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Submission + - Google-Funded ALA Project Envisions Nation's Librarians Teaching Kids to Code

theodp writes: Citing the need to fill "500,000 current job openings in the field of computer science," the American Library Association (ALA) argues in a new whitepaper (pdf) that "all 115,000 of the nation’s school and public libraries are crucial community partners to guarantee youth have skills essential to future employment and civic participation." As such, the ALA's Google-funded Libraries Ready to Code (RtC) project has entered Phase II, which aims to "equip MLIS [Master's in Library Science] students to deliver coding programs through public and school libraries and foster computational thinking skills among the nation’s youth." The RtC Phase II timeline (pdf) calls for a review of “lessons learned for national strategy” in Q4 of this year. "Particular attention will be paid to addressing challenges and opportunities for underrepresented groups in CS and related fields (e.g., Hispanic, Native American, African American, and girls)," explained the ALA. “Libraries play a vital role in our communities, and Google is proud to build on our partnership with ALA," added Hai Hong, who leads US outreach on Google's K-12 Education team. “We're excited to double down on the findings of Ready to Code 1 by equipping librarians with the knowledge and skills to cultivate computational thinking and coding skills in our youth. Given the ubiquity of technology and the half-a-million unfilled tech jobs in the country, we need to ensure that all youth understand the world around them and have the opportunity to develop the essential skills that employers — and our nation's economy — require.”

Submission + - Parents View New Peanut Guidelines With Guilt and Skepticism (nytimes.com) 1

schwit1 writes: When Nicole Lepke’s son was born, she listened to her pediatrician and kept peanuts away until the age of 2, but the toddler still developed a severe peanut allergy when he finally tried them.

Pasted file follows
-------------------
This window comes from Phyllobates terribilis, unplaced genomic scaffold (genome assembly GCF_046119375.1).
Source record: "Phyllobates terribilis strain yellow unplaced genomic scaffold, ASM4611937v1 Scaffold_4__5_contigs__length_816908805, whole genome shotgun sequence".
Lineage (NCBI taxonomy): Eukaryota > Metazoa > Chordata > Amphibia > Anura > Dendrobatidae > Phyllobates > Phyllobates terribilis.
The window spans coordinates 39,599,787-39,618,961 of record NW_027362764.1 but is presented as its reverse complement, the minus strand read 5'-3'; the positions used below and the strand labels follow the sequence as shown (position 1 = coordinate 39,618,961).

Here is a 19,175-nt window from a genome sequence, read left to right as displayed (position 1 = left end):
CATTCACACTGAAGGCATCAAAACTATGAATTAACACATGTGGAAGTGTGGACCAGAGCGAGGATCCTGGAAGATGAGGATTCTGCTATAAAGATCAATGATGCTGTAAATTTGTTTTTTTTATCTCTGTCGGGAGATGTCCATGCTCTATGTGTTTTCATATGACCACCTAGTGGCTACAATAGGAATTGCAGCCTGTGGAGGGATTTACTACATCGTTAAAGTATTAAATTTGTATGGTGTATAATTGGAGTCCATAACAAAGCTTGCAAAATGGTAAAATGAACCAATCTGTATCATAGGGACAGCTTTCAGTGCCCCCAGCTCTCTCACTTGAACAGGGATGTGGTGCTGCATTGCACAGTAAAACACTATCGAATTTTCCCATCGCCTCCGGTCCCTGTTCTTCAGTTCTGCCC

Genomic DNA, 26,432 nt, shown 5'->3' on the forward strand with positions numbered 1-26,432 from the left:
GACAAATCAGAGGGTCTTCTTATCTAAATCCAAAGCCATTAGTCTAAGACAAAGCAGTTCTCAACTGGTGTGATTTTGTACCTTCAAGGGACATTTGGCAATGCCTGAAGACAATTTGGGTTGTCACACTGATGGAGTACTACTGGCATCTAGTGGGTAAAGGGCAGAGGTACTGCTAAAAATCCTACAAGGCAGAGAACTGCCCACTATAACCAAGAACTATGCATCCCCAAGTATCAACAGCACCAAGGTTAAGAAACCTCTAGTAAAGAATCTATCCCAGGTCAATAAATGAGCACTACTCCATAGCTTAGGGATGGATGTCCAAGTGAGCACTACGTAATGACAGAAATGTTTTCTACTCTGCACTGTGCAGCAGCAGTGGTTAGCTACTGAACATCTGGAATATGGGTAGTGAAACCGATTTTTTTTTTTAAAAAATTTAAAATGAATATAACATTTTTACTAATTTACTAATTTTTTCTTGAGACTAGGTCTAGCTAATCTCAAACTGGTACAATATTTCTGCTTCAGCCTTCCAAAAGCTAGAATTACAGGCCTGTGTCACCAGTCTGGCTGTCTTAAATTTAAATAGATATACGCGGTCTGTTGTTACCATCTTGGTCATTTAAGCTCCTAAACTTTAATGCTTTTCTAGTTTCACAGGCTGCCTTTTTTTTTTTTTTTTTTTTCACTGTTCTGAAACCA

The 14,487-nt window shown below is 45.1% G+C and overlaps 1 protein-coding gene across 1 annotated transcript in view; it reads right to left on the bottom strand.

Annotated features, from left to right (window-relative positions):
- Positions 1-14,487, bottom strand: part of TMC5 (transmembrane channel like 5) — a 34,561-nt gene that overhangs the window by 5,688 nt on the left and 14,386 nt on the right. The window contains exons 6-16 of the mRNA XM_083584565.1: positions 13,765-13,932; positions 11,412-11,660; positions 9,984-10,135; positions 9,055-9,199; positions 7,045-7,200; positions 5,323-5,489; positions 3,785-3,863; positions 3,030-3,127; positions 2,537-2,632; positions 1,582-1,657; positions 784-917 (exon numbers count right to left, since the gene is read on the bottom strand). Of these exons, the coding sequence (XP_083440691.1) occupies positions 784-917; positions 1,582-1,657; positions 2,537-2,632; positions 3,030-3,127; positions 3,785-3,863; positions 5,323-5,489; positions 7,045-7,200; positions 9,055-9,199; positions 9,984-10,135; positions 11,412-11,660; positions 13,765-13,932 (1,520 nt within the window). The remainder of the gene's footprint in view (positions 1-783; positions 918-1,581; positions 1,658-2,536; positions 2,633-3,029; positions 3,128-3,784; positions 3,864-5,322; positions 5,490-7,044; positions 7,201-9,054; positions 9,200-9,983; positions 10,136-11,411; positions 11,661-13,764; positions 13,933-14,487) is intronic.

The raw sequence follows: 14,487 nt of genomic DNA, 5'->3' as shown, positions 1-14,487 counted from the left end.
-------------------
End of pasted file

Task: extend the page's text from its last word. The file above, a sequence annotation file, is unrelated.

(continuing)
Now, 12 years later, health experts have reversed their advice on peanuts, urging parents to begin feeding foods containing peanut powder or extract during infancy in hopes of reducing a child’s risk for allergy.

The about-face on peanuts has stunned parents around the country who are coping with the challenges of severe peanut allergies. Like many parents, Ms. Lepke is now plagued with guilt. By restricting peanuts early, did she inadvertently cause the very allergy she was trying to prevent?

Submission + - Eggs from Skin Cells? Why the Next Fertility Technology Will Open Pandora's Box (technologyreview.com)

schwit1 writes: Imagine you are Brad Pitt. After you stay one night in the Ritz, someone sneaks in and collects some skin cells from your pillow.

But that’s not all. Using a novel fertility technology, your movie star cells are transformed into sperm and used to make a baby. And now someone is suing you for millions in child support.

Such a seemingly bizarre scenario could actually be possible, say three senior medical researchers who today have chosen to alert the public to the social risks of in vitro gametogenesis, a technique they say could allow any type of cell to be reprogrammed into a sperm or egg.

Submission + - Congress Will Consider Proposal To Raise H-1B Minimum Wage To $100,000 (arstechnica.com)